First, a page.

Abstract: Long-term antiretroviral treatment (cART) increases the risk of glucose metabolism disorders (GMDs). Genetic variation in drug-metabolizing enzymes and transporters may influence susceptibility to cART-associated GMDs. We conducted a case-control study to investigate the association of pharmacogenetic variations with cART-induced GMDs. A total of 240 HIV patients on long-term efavirenz-based cART (75 GMD cases and 165 controls without GMDs) were genotyped for CYP3A4*1B, CYP3A5 (*3,*6), CYP2B6*6, UGT2B7*2, ABCB1 (c.3435C>T, c.4036A>G), and SLCO1B1 (*1b, *5). GMD cases were defined as the presence of impaired fasting glucose, insulin resistance, or diabetes mellitus (DM). Case-control genotype/haplotype association and logistic regression analysis were performed by adjusting for age, sex, and BMI. The major CYP3A haplotype were CYP3A5*3 (53.8%), CYP3A4*1B (17.3%), combinations of CYP3A4*1B, and CYP3A5*6 (10.9%), and CYP3A wild type (7%). CYP3A5*6 allele (p = 0.005) and CYP3A5*6 genotype (p = 0.01) were significantly associated with GMD cases. Multivariate analysis indicated CYP3A haplotype as a significant predictor of GMD (p = 0.02) and IFG (p = 0.004). CYP2B6*6 significantly predicted DM (p = 0.03). CYP3A haplotype and CYP2B6*6 genotype are independent significant predictors of GMD and DM, respectively, among HIV patients on long-term EFV-based cART.
Malaria is a major cause of morbidity and mortality in pediatrics in malaria endemic areas. Artemisinin-based combination therapies (ACTs) are the drugs of choice for malaria management particularly across malaria-endemic countries. This systematic review and meta-analysis was performed to assess efficacy and safety of ACTs for uncomplicated malaria in pediatric populations.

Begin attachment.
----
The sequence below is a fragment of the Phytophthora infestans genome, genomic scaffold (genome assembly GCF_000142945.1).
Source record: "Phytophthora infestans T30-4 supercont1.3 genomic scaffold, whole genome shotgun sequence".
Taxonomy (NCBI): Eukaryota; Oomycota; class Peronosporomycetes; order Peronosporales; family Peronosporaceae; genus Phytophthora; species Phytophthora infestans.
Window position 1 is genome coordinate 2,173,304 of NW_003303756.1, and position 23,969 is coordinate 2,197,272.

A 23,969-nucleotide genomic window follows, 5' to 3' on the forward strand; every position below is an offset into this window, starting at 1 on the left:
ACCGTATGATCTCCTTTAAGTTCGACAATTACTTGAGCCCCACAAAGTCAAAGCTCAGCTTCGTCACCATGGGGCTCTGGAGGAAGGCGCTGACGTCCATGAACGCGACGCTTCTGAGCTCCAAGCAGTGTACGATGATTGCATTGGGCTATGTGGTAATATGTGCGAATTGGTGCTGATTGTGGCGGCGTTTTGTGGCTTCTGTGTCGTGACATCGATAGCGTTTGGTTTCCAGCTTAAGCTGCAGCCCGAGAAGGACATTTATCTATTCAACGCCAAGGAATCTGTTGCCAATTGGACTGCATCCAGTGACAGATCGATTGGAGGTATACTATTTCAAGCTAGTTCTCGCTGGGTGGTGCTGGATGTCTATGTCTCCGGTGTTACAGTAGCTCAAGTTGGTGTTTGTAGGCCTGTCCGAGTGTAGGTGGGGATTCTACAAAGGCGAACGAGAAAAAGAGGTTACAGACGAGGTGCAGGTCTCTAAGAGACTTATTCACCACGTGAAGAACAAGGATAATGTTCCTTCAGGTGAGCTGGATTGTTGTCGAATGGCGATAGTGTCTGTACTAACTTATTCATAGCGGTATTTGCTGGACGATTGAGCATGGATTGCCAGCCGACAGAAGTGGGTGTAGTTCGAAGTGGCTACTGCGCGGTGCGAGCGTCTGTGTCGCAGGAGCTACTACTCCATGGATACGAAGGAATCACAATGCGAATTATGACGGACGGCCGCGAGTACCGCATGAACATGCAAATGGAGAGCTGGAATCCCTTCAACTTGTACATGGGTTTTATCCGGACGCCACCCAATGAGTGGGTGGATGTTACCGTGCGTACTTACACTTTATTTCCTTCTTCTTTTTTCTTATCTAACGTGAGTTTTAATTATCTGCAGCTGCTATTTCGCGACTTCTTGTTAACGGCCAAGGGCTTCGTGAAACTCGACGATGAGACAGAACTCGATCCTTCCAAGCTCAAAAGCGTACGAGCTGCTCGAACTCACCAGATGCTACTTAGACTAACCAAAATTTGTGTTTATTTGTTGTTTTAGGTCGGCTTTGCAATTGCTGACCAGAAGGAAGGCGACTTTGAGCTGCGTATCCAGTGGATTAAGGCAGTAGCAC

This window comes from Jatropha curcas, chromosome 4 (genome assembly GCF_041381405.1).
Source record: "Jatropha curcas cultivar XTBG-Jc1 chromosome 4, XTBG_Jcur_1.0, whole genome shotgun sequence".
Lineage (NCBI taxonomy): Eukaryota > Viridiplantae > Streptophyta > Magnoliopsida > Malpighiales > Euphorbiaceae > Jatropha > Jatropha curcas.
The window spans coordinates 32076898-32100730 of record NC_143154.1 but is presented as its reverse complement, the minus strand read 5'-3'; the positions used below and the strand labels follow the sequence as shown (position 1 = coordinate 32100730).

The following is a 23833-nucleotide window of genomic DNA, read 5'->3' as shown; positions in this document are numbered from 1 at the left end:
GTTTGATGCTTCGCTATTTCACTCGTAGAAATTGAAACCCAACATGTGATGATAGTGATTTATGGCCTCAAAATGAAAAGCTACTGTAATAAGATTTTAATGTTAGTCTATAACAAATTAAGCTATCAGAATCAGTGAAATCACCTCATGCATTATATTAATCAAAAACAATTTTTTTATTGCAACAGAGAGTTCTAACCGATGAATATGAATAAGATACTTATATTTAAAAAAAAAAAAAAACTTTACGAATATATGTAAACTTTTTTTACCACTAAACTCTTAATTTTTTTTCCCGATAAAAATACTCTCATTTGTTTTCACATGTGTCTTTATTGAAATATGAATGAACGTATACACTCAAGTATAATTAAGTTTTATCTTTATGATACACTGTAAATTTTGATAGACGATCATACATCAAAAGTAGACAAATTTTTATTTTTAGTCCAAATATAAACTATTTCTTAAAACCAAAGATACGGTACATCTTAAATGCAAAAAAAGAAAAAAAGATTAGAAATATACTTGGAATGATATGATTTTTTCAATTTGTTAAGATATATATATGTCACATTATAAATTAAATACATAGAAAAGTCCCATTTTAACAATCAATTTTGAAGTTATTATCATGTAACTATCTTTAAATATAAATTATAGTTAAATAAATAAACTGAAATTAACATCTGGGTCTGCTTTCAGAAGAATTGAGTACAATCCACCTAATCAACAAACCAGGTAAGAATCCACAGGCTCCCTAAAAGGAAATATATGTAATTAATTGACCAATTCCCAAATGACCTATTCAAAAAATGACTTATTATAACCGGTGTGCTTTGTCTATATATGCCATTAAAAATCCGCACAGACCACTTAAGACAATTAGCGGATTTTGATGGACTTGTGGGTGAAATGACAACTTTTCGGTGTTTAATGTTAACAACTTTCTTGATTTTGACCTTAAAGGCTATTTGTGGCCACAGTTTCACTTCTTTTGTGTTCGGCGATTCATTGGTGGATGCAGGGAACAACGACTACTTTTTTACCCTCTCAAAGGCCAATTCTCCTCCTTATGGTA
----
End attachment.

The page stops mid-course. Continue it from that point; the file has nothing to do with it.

A body of evidence was searched for published ACT trials until March 06, 2020. The search was focused on efficacy and safety studies of ACTs for uncomplicated malaria in pediatrics. PubMed library was searched using best adapted search terms after multiple trials. References were exported to the endnote library and then to Covidence for screening. Data was extracted using the Covidence platform. The per-protocol analysis report for the efficacy and the intention-to-treat analysis for the safety were synthesized. Met-analysis was carried using Open Meta-Analyst software. Random effects model was applied and the heterogeneity of studies was evaluated using I2 statistic.
Nineteen studies were included in the final analysis. Overall, crude, PCR-corrected P. falciparum malaria treatment success rate was 96.3 and 93.9% for day 28 and 42, respectively. In the subgroup analysis, PCR-corrected adequate clinical and parasitological response (ACPR) of dihydroartemisinin-piperaquine (DP) was 99.6% (95% CI: 99.1 to 100%, I2 = 0%; 4 studies) at day 28 and 99.6% (95% CI of 99 to 100%, I2 = 0%; 3 studies) at day 42. Nine studies reported ACT related adverse drug reactions (ADR) (8.3%, 356/4304). The reported drug related adverse reactions ranged from 1.8% in DP (two studies) to 23.3% in artesunate-pyronaridine (AP). Gastrointestinal symptoms were the most common ACT related adverse effects, and all ADRs were reported to resolve spontaneously.
ACTs demonstrated a high crude efficacy and tolerability against P. falciparum. The high treatment success and tolerability with low heterogeneity conferred by DP has implication for policy makers who plan the use of ACTs for uncomplicated falciparum malaria treatment in pediatrics.